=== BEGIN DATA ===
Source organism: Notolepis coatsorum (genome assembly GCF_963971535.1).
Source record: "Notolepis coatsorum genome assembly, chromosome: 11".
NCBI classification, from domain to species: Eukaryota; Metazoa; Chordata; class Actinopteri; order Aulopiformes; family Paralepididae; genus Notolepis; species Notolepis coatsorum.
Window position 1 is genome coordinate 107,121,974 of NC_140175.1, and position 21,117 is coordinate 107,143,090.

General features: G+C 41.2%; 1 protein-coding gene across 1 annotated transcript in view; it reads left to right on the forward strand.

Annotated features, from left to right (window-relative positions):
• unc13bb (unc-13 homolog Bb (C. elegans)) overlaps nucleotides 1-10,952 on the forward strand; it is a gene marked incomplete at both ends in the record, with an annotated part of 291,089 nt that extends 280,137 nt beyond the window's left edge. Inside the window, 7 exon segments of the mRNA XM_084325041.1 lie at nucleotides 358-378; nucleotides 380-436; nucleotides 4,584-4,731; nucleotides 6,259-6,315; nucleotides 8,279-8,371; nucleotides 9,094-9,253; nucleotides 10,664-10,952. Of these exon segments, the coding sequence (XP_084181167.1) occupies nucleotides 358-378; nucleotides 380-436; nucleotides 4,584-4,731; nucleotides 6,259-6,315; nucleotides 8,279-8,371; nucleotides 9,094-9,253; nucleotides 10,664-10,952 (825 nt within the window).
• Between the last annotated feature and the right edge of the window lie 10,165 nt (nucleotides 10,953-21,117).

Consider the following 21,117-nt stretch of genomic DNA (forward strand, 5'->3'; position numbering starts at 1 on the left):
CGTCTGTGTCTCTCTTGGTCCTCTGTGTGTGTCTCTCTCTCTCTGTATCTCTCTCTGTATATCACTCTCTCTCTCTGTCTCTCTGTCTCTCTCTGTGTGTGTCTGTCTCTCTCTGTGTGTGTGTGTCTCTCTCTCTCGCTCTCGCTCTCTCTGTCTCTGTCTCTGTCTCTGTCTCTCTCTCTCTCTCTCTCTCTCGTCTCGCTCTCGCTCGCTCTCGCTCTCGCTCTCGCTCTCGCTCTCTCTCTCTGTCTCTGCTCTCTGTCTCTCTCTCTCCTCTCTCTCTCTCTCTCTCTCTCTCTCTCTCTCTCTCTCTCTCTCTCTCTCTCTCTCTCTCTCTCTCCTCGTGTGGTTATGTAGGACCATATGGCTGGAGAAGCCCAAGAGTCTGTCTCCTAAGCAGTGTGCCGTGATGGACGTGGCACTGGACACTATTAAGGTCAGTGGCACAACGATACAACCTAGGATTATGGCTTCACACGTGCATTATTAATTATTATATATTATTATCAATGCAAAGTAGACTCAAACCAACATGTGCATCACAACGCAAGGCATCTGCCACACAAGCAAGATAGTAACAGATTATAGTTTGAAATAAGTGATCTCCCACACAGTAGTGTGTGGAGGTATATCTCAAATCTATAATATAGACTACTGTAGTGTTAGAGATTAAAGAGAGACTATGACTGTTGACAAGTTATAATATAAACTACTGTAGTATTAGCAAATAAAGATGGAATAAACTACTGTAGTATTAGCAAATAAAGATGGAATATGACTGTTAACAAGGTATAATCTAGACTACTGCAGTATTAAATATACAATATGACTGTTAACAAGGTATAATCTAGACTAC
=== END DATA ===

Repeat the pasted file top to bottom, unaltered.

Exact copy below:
Source organism: Notolepis coatsorum (genome assembly GCF_963971535.1).
Source record: "Notolepis coatsorum genome assembly, chromosome: 11".
NCBI classification, from domain to species: Eukaryota; Metazoa; Chordata; class Actinopteri; order Aulopiformes; family Paralepididae; genus Notolepis; species Notolepis coatsorum.
Window position 1 is genome coordinate 107,121,974 of NC_140175.1, and position 21,117 is coordinate 107,143,090.

General features: G+C 41.2%; 1 protein-coding gene across 1 annotated transcript in view; it reads left to right on the forward strand.

Annotated features, from left to right (window-relative positions):
• unc13bb (unc-13 homolog Bb (C. elegans)) overlaps nucleotides 1-10,952 on the forward strand; it is a gene marked incomplete at both ends in the record, with an annotated part of 291,089 nt that extends 280,137 nt beyond the window's left edge. Inside the window, 7 exon segments of the mRNA XM_084325041.1 lie at nucleotides 358-378; nucleotides 380-436; nucleotides 4,584-4,731; nucleotides 6,259-6,315; nucleotides 8,279-8,371; nucleotides 9,094-9,253; nucleotides 10,664-10,952. Of these exon segments, the coding sequence (XP_084181167.1) occupies nucleotides 358-378; nucleotides 380-436; nucleotides 4,584-4,731; nucleotides 6,259-6,315; nucleotides 8,279-8,371; nucleotides 9,094-9,253; nucleotides 10,664-10,952 (825 nt within the window).
• Between the last annotated feature and the right edge of the window lie 10,165 nt (nucleotides 10,953-21,117).

Consider the following 21,117-nt stretch of genomic DNA (forward strand, 5'->3'; position numbering starts at 1 on the left):
CGTCTGTGTCTCTCTTGGTCCTCTGTGTGTGTCTCTCTCTCTCTGTATCTCTCTCTGTATATCACTCTCTCTCTCTGTCTCTCTGTCTCTCTCTGTGTGTGTCTGTCTCTCTCTGTGTGTGTGTGTCTCTCTCTCTCGCTCTCGCTCTCTCTGTCTCTGTCTCTGTCTCTGTCTCTCTCTCTCTCTCTCTCTCTCGTCTCGCTCTCGCTCGCTCTCGCTCTCGCTCTCGCTCTCGCTCTCTCTCTCTGTCTCTGCTCTCTGTCTCTCTCTCTCCTCTCTCTCTCTCTCTCTCTCTCTCTCTCTCTCTCTCTCTCTCTCTCTCTCTCTCTCTCTCTCTCTCCTCGTGTGGTTATGTAGGACCATATGGCTGGAGAAGCCCAAGAGTCTGTCTCCTAAGCAGTGTGCCGTGATGGACGTGGCACTGGACACTATTAAGGTCAGTGGCACAACGATACAACCTAGGATTATGGCTTCACACGTGCATTATTAATTATTATATATTATTATCAATGCAAAGTAGACTCAAACCAACATGTGCATCACAACGCAAGGCATCTGCCACACAAGCAAGATAGTAACAGATTATAGTTTGAAATAAGTGATCTCCCACACAGTAGTGTGTGGAGGTATATCTCAAATCTATAATATAGACTACTGTAGTGTTAGAGATTAAAGAGAGACTATGACTGTTGACAAGTTATAATATAAACTACTGTAGTATTAGCAAATAAAGATGGAATAAACTACTGTAGTATTAGCAAATAAAGATGGAATATGACTGTTAACAAGGTATAATCTAGACTACTGCAGTATTAAATATACAATATGACTGTTAACAAGGTATAATCTAGACTAC